Tuesday, July 07, 2009


By Wednesday the ripening plums had hung there long enough. I was surprised to have gotten away with it thus far this year, given the quantity of fragrant plums and the precise plum awareness of monkeys in years past, when simians all around had "Brady Plums Ready" clearly marked in their organizers. So even though it was raining hard I got the ladder and harvested all the plums that were even slightly ripe, put them in a big basket by the window in the living room to finish ripening. I left the half dozen or so still fully green ones on the tree, to get on Saturday.

On Thursday and Friday I worked in the big city, coming back after dark, so it wasn't until Saturday morning that I went out on the deck to check the green plums and saw a row of well-chewed plum pits arranged along the deck railing and no plums left on the tree. Later, when I went out into the garden, I found that the potato patch had been dug up, and one patch of baby carrots had been plucked and eaten. Oddly enough, though, it was all done very neatly.

In the potato patch it looked as though the perp, more than seeking potatoes, had enjoyed the sensation of digging in the dirt and pulling up the plants, which were not tossed monkily everywhere, but merely laid down neatly at the edge of the patch, with many of the potatoes left showing in the dirt, only a couple of the small ones eaten; there were none with big bites taken out and then just tossed aside anywhere as per monkey behavioral norms. The baby carrots as well had been neatly pulled up, one by one (not in handfuls!), they'd been neatly bitten off and neatly laid out on the ground with all the carrot leaves in one direction, making a nicely arranged pile, quite convenient for me to gather and carry to the compost heap.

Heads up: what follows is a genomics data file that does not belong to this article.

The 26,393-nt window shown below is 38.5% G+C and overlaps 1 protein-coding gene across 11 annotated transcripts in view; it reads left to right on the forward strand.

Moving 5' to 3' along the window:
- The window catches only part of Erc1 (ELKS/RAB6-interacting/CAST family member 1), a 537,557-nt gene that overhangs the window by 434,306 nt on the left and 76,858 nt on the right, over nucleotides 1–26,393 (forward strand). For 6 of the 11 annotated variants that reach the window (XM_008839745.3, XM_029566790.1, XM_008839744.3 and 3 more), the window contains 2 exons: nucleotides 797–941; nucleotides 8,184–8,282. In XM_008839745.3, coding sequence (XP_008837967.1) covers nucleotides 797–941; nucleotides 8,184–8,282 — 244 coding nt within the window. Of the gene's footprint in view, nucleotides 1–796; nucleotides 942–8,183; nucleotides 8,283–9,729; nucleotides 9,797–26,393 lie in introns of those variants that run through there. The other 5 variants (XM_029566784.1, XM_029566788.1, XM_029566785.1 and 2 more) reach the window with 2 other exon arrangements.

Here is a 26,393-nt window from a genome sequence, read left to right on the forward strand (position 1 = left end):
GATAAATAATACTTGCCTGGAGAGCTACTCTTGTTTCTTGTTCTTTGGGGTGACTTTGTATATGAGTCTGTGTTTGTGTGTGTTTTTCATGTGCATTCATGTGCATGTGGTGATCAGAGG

The ready-to-eat turnips right next to the potatoes were completely untouched (not ripped up and tossed around just for the hell of it, like at a monkey garden party)-- as were the ready green beans, though the perp had apparently napped atop a couple of the plants. He had sampled but one little green tomato, not tossing every single tomato everywhere as if angry at their unreadiness and then pulling up the plants for the simian inyerface anarchy of it all. The tomatoes were otherwise untouched.

In fact, the perp had done a lot of potato digging work for me; it took but a few moments to harvest the remainder (98%!) (and the biggest!) of the potatoes; in light of this, it's beginning to appear as though the polite perp might in fact have waited for me to harvest the distinctly ripe and fragrant plums, which had hung there for some days(!), and had then eaten the few unripe ones remaining, leaving the pits for me to find... Littlefoot, you are a strange one... So fastidious, with a bit of integrity, even somewhat honest... We could use a few like you on Wall Street... Anyway, better there than here... With my tomatoes and pumpkins now emerging, it's time to implement Plan T...

1 comment:

Tabor said...

I need what ever it is that you are taking that keeps your brain from going off the walls when this happens. Something, a groundhog I guessing, has begun to destroy my marigolds that I planted around my roses to keep bugs away. I don't even like marigolds and yet I am so angry that all my effort has been wasted...!